Appeal Court Declares Wada Governor Of Kogi
SAN FRANCISCO, July 14, (THEWILL) - The suit filed by the Action Congress of Nigeria (ACN) and its governorship aspirant, Abubakar Audu, challenging the election of Captain Idris Wada of the Peoples Democratic Party (PDP) as governor of Kogi State has been dismissed by the Court of Appeal in Abuja.
Wada’s INEC-declared success at the poll had initially been upheld by the Kogi State Election Petition Tribunal, but ACN and Abubakar headed for higher authority to seek its overturn.
Delivering the lead judgement, Justice Zainab Bulkachuwa held that Audu and his party did not prove allegations of Wada’s and PDP’s failure to score majority of lawful votes. In addition, she resolved in the favour of PDP, all seven issues Audu raised to request nullification of the tribunal’s earlier ruling.
The appellate court held that Audu simply dumped the documents with which he had hoped to upturn the election tribunal’s judgement without quite explaining their relevance.
“It is the duty of the petitioner to lead evidence in support of the documents he submitted to court. It is not for the judge to go and start searching for what they substantiate, in chambers,” Justice Bulkachuwa. “The tribunal was right to hold that the appellant merely dumped the documents on them.”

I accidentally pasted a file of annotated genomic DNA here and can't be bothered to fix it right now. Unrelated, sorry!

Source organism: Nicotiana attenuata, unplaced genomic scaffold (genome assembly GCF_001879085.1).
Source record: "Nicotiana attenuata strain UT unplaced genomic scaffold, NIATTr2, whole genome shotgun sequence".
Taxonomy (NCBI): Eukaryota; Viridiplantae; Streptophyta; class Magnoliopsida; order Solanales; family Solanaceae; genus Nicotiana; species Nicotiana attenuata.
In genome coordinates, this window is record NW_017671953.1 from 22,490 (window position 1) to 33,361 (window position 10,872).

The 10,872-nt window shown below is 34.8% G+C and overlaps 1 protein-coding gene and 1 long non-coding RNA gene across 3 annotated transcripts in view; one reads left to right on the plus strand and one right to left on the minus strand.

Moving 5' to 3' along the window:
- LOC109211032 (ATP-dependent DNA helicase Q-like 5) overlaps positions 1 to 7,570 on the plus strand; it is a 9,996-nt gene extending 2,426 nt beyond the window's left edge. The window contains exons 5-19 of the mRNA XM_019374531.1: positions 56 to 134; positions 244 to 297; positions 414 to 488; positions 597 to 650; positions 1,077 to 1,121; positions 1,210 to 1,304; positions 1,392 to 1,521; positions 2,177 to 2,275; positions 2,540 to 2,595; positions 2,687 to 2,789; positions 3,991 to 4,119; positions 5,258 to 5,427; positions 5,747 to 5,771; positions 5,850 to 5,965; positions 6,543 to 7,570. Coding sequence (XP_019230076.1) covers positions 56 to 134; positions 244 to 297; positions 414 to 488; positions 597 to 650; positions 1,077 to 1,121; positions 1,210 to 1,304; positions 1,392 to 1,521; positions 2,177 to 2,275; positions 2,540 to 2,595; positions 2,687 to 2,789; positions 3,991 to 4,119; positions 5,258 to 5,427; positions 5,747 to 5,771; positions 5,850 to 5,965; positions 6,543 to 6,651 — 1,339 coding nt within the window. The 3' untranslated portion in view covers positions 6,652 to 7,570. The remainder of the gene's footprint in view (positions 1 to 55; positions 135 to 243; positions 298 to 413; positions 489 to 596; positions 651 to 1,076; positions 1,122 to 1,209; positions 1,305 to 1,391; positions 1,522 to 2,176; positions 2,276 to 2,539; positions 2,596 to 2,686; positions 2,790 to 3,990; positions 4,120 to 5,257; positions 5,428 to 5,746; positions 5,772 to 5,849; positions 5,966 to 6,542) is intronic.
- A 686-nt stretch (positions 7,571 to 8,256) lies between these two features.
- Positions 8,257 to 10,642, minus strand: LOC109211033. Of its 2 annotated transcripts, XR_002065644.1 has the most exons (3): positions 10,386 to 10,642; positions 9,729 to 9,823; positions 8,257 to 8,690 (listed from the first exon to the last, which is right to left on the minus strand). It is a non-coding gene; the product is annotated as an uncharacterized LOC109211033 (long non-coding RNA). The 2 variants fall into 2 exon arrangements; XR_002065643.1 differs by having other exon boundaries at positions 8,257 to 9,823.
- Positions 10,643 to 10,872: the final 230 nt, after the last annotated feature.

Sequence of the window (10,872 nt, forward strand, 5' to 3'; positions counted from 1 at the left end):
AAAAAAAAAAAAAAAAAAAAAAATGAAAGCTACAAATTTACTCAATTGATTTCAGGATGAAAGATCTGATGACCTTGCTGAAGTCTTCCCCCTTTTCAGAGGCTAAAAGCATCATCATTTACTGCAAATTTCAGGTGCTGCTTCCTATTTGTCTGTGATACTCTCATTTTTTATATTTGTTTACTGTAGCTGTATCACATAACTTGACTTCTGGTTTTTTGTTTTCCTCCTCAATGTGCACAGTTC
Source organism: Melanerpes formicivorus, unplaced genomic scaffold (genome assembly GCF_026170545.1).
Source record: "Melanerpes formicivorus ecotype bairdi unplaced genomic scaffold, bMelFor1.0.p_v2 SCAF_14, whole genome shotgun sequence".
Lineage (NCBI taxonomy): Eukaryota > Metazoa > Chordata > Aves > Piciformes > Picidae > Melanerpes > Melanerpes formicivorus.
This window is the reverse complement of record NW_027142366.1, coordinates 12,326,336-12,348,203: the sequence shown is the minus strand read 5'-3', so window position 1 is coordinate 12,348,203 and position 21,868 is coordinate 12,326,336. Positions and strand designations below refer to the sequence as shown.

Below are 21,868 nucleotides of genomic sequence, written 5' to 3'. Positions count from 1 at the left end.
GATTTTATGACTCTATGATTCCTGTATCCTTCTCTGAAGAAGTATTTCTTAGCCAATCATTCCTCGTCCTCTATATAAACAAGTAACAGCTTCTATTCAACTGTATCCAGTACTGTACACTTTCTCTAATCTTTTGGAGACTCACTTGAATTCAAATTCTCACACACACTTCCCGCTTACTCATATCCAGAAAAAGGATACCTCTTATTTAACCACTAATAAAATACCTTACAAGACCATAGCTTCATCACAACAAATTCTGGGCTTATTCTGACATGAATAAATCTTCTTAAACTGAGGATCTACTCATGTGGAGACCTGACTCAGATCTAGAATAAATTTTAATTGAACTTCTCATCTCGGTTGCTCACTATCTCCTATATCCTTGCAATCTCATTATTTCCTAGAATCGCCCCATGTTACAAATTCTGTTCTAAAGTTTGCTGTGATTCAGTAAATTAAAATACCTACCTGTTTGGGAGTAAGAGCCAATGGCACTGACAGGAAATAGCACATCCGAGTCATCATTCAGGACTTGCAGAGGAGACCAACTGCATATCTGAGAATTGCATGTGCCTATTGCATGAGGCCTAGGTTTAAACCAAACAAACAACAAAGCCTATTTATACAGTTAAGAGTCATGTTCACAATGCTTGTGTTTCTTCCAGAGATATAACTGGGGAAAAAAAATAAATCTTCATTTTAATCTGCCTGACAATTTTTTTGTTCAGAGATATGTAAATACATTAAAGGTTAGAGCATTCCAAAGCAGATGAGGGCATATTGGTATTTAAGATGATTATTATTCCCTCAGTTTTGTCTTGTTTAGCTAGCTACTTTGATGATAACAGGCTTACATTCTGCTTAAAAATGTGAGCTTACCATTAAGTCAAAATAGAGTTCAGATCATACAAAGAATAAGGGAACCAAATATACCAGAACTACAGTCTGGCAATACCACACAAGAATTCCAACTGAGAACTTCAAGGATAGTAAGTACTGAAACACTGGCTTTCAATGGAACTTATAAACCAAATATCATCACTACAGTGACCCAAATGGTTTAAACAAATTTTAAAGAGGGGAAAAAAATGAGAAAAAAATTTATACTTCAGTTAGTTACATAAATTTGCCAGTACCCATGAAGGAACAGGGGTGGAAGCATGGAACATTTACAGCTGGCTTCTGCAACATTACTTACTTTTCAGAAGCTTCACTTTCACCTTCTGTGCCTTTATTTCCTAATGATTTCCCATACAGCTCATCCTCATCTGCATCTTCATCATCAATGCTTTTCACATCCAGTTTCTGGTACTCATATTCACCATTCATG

The court also held that Audu failed prove allegations that the election was corrupt and that it substantially affected the result of the election.
“The onus was on the Appellant to prove that the votes scored by Wada were unlawful but he failed to so do. Besides, the appellant ought to produce another set of results. Having failed to do that, it could not be heard to say that the results declared by INEC were unlawful.”
On other matters, Justice Bulkachuwa said, “The witness (called in by Audu) was not in Kogi on the day of the election. He did not carry out a geometric analysis of the ballot papers. His testimony is inchoate and amounts to hearsay. The integrity of the evidence is doubtful. His evidence is inadmissible.
“The tribunal did not need the evidence of a data researcher to determine who scored majority of the votes. The tribunal was right to have rejected the evidence of the appellant's witness.”
Similarly, the court ruled that the tribunal was right in its evaluation of the evidences at its disposal, and that the appellant failed to prove the allegations in his petition.